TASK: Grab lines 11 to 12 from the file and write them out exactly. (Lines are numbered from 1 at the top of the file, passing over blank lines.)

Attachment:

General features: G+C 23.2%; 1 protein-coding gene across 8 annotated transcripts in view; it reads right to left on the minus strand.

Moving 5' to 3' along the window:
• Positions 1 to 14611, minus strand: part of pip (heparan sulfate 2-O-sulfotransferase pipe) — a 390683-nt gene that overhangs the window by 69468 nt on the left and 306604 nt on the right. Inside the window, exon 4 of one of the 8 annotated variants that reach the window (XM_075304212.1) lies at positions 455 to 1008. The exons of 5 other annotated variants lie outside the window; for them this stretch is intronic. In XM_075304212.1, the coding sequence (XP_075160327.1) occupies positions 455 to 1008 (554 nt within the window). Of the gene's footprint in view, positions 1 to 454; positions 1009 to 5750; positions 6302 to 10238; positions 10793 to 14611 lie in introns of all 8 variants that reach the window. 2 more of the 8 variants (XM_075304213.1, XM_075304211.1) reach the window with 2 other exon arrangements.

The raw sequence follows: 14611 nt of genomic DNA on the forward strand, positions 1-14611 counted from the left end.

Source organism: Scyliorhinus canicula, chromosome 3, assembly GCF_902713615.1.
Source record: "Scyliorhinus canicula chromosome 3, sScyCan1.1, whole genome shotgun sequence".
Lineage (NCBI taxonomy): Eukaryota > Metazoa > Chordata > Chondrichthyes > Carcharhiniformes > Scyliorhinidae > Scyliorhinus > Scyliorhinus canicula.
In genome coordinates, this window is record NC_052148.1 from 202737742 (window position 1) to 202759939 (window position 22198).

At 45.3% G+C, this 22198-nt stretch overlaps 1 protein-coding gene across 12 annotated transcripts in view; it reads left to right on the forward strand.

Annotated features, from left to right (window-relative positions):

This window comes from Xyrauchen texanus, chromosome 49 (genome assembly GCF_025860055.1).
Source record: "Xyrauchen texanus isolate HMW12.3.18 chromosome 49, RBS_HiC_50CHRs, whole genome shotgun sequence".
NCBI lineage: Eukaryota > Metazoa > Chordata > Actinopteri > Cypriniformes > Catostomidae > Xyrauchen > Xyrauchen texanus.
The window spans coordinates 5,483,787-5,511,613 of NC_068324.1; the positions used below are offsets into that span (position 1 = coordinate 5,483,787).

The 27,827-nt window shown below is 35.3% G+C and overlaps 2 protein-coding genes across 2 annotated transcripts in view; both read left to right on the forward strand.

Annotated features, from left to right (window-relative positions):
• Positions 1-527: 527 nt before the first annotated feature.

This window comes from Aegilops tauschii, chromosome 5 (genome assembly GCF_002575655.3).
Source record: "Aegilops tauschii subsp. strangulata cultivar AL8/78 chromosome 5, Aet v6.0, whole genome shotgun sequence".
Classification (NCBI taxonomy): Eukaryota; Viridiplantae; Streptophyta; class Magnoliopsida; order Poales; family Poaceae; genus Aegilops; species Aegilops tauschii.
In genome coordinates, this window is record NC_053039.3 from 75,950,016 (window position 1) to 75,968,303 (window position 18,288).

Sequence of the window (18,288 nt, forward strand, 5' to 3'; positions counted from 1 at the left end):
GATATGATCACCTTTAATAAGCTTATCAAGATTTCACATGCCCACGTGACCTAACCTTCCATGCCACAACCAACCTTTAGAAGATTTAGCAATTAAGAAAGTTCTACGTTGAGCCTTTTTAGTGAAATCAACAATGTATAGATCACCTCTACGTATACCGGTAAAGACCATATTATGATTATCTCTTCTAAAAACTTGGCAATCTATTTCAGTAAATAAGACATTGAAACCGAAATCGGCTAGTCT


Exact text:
This window comes from Xyrauchen texanus, chromosome 49 (genome assembly GCF_025860055.1).
Source record: "Xyrauchen texanus isolate HMW12.3.18 chromosome 49, RBS_HiC_50CHRs, whole genome shotgun sequence".